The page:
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?Earthquake-resistant? concrete developed

According to a report by the Canada-India Research Centre of Excellence (IC-IMPACTS) – which funded the research – a team of civil engineering researchers at the University of British Columbia (UBC) have recently developed a new type of concrete that can be sprayed onto walls and “successfully protect buildings from being damaged in the event of major quakes”.

{{quote-a:r-w:300-I:3-Q:“We subjected [EDCC-reinforced walls] to [Japan-level] quakes and other types and intensities of earthquakes — and we couldn’t break them.”-WHO:Salman Soleimani-Dashtaki, UBC PhD civil engineering candidate and EDCC researcher}}Under the tutelage of UBC civil engineering professor Nemkumar Banthia, the researchers subjected the eco-friendly ductile cementitious composite (EDCC) material to earthquake simulation tests, using jolts as high as the 9.0-magnitude earthquake that previously struck Japan in 2011.

One of the researchers, Salman Soleimani-Dashtaki, commented on the significance of the research in a statement to UBC.

“We sprayed a number of walls with a 10mm thick layer of EDCC, which is sufficient to reinforce most interior walls against seismic shocks,” Soleimani-Dashtaki said.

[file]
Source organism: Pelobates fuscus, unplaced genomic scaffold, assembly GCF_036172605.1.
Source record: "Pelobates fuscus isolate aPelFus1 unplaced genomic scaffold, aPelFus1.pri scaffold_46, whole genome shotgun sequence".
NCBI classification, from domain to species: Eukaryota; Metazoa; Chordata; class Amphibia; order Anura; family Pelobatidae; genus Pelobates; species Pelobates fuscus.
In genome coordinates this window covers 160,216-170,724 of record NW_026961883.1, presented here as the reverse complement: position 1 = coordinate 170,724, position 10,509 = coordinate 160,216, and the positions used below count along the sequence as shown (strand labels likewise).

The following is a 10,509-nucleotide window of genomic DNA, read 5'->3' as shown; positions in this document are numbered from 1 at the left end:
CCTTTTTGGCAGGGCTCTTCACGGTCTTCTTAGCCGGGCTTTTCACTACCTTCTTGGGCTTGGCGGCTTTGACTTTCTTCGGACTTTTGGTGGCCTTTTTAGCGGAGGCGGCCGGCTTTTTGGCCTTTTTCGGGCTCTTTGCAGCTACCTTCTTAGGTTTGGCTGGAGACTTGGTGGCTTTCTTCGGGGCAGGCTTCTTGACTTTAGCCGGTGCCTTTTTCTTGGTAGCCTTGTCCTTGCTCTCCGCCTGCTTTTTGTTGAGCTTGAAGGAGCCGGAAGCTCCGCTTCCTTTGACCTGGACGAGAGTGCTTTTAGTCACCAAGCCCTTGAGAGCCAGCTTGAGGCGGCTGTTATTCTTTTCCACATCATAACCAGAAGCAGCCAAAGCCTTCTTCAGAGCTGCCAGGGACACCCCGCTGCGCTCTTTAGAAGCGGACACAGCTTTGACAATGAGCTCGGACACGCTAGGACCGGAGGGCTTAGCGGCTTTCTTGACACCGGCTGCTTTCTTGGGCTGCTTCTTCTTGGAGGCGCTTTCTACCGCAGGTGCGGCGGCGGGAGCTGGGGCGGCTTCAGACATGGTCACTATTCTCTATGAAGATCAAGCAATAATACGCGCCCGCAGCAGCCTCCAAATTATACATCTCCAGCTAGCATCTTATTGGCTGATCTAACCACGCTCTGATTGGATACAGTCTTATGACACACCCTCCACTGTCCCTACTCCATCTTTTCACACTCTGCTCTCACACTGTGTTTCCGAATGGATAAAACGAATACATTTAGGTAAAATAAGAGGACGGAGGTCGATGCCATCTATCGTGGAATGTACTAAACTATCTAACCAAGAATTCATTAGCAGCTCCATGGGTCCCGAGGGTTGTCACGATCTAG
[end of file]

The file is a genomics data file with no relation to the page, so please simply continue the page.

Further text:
“We then subjected them to Tohoku-level [Japan] quakes and other types and intensities of earthquakes — and we couldn’t break them.”

According to an IC-IMPACT statement, EDCC is similar to steel in terms of its properties but actually works by using polymer-based fibres, industrial additives and an industrial by-product in fly ash.

{{image2-a:l-w:200}}According to Prof Banthia, who was one of the research team’s supervisors, fly ash is environmentally friendly, as it can reduce the amount of cement required in the future.

“By replacing nearly 70 per cent of cement with fly ash, we can reduce the amount of cement used,” Banthia said.

“This is quite an urgent requirement, as one tonne of cement production releases almost a tonne of carbon dioxide into the atmosphere, and the cement industry produces close to seven per cent of global greenhouse gas emissions.”

EDCC is slated to have its first real-life application as part of a ‘seismic retrofit’ of a Vancouver primary school later this year, before being made available to a school in Uttarakhand, a highly seismic area in northern India.

IC-IMPACTS promotes collaborative research between Canada and India and aims to use EDCC in a multitude of applications, including homes, pipelines and pavements.

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